• To register by phone, fax or mail, click for the registration form.
  • After October 26th, please print the form (see link above) and register at the door.

Speaker - Kathryn M. Morgan, EA, Fellow NTPI

Born and raised in the San Diego California area as a Navy “brat”, Kathy joined the US Air Force straight out of high school.  Serving for 13 years as a Military Police Officer in Washington DC, in the Presidential Security Squadron, in the United Kingdom as RAF Greenham Common, assisting in opening the first Ground Launched Cruise Missile base in the European Theater amid large protests, and at Barksdale AFB is NW Louisiana guarding our nations B52 fleet and participating in Desert Storm.

In 1993 Kathy took an early retirement from the military during the force reduction and went to work for the Bossier City Louisiana Police Department as a Police Communications Office and Dispatcher. She worked in this position for 13 years.

While working for the police department, Kathy decided to try something completely new and took a basic income tax class from H&R Block.  The rest, as they say, is history.  She just completed her 21st  year with H&R Block working in the Bossier City Premium office.  Kathy earned her Enrolled Agent license in 2002 and has completed the prestigious National Tax Practice Institute Fellowship (NTPI).  Kathy has also been the lead writer of the Louisiana State Manual for the H&R Block Income Tax Course for the last five years, assists with upper level courses, and teaches at every level for the company.  She proudly holds the titles of Enrolled Agent, Master Tax Advisor, Fellow NTPI, Speaker, Instructor, Representation Specialist and Consultant.

She has been published by several tax research companies, including Parker Tax Publishing and TaxConnections.com.  She is a accomplished speaker and instructor on a wide variety of tax issues. Through her company, Puzzled By Taxes?, she offers speaking, writing, and instruction.

Kathy lives and practices in the Shreveport Louisiana area and when not “talking tax” she enjoys spending time with her grandchildren and family, writing and reading.

Tax Research Tips & Techniques for Citations, Court Cases & Basis Reconstruction

Good research is necessary to keep up with the ever-changing tax laws and practical procedures. This course will include research methodology, tips and techniques.  Case studies will demonstrate research methods and locations as well as due diligence procedures for reconstructing basis in capital assets. Participants will learn the hierarchy of citation authority as well as the standards of reliance on opinions when working with tax positions. IRS #JSAQG-T-00016-15-I

Notice of Deficiency: It’s NOT The End Of The World!  Judicial Review, Collections Appeals and Collections Due Process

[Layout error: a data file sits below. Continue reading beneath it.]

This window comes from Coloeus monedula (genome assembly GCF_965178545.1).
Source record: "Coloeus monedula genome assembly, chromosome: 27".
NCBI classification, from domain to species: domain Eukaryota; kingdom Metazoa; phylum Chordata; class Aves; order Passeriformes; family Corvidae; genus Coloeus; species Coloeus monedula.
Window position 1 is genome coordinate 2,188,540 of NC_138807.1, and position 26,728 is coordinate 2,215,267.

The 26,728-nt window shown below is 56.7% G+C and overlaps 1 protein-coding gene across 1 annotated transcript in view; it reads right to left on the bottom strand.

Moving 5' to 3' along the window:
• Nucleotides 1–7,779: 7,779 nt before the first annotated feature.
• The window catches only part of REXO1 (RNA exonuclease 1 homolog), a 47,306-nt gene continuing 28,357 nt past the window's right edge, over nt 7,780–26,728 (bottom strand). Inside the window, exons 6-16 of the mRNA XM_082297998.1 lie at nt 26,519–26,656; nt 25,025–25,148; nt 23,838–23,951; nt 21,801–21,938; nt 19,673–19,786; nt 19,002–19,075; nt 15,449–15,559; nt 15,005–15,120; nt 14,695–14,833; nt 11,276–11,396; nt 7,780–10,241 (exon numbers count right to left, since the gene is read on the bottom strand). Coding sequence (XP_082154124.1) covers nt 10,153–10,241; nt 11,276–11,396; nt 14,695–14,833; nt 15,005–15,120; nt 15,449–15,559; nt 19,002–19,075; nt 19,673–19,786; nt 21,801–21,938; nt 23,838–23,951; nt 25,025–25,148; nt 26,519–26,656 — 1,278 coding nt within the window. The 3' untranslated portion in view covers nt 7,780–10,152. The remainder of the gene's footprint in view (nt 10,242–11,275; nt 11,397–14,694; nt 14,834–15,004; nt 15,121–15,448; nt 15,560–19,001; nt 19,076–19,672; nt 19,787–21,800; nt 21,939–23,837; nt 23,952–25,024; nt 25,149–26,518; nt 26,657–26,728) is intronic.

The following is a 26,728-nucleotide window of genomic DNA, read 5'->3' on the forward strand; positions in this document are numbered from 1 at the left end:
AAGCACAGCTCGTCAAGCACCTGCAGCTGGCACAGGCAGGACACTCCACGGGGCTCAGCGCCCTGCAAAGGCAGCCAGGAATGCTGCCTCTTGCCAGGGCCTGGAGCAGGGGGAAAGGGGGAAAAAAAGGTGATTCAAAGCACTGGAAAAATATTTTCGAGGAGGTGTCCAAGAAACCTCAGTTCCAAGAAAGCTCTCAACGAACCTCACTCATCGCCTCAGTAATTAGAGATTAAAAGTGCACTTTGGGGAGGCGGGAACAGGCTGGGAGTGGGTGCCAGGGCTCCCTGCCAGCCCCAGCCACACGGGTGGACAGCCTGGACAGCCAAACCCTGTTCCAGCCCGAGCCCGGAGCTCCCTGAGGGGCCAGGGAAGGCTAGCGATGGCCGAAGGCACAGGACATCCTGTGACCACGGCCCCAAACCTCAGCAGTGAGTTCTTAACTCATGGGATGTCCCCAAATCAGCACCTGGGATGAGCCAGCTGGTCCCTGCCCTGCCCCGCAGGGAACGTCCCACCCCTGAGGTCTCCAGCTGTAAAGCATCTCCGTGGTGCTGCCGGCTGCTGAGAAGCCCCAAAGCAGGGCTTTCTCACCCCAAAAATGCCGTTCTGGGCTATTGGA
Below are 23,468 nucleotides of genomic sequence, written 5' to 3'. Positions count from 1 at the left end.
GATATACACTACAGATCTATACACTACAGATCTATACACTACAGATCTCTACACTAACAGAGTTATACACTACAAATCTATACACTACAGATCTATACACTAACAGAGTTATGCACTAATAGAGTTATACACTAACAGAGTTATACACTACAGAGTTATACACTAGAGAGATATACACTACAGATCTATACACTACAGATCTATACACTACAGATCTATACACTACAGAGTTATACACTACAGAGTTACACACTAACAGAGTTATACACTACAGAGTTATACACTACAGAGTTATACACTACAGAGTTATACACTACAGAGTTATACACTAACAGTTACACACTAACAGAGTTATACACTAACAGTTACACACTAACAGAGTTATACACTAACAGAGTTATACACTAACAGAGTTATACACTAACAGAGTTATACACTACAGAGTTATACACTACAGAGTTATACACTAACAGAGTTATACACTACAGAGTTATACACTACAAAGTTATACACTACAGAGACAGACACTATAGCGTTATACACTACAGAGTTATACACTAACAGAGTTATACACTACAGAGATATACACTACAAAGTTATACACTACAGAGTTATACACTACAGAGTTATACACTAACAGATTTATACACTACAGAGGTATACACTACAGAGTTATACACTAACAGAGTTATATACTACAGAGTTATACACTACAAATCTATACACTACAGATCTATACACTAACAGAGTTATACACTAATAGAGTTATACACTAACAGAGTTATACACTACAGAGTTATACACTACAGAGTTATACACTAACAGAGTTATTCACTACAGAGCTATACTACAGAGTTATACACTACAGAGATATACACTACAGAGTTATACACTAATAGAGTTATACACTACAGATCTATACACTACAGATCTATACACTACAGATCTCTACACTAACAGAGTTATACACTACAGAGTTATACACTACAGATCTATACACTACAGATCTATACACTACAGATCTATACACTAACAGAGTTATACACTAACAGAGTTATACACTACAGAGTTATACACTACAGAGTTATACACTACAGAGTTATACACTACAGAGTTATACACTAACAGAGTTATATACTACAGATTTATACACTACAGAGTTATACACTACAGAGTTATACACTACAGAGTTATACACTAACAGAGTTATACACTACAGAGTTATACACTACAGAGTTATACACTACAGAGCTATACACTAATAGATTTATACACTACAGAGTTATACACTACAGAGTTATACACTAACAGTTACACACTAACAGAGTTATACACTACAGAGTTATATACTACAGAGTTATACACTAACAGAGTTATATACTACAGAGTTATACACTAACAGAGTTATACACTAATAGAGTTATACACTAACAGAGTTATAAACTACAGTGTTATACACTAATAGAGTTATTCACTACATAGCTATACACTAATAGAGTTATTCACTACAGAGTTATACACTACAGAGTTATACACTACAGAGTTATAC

This presentation will discuss the actions that need to be taken when a client receives a Statutory Notice of Deficiency from the IRS. A thorough review of the timing aspects of appeals and Tax Court filings will be covered as well as case reviews of each option. (IRC §6212)  Participants will learn how to use the IRS Collections Appeal Program (CAP) or the Collection Due Process (CDP) program to their client’s benefit; the pros and cons of both programs; and Judicial Review procedures and restrictions.  We will also briefly review the integration of the collections and exams sides of this topic. IRS #JSAQG-T-00017-15-I 

Living Off The Grid:  Bringing Your Client Back Into Compliance

In this course, we will tackle the long term non-filer, (I.R.M. Sec. 4.19.17) taxpayers who live by working in an “under the table” environment.  We will learn the types of situations that make non-filers need to get compliant; what options for getting and remaining compliant the taxpayer has; how far back the taxpayer needs to go to get compliant; and review payment options for taxpayers who have large balances once the returns are filed.  IRS #JSAQG-T-00018-15-I

Identity Theft: Everyone Can Become A Victim!

Identity Theft: It’s a worldwide crime wave and it can affect every aspect of a taxpayer’s life.  We will discuss how to keep clients safe from this crime, what to do if they are a victim, steps the IRS is taking to help prevent identity theft, and ways to speed the process through the IRS Identity Protection Specialized Unit to get the clients back on track in a timely manner.  IRS #JSAQG-T-00019-15-I

Special Offer for the January 7, 2016 State Update Seminar
Sign up on October 27, 2015 and pay by November 9, 2015 for ½ Price 

Friday, June 12, 2015

IRS Webinar Rebroadcast - Practicing Before the IRS

Presented by: Internal Revenue Service

June 17, 2015 - Eastern 2 pm, Central 1 pm, Mountain Noon, Pacific 11 am

This FREE 2½-hour webinar is for:

  • All Tax Professionals

Topics include:

  • Recent changes to the regulations governing tax practice before the IRS
    • Circular 230 Rev. 6/2014
  • Due Diligence obligations of tax professionals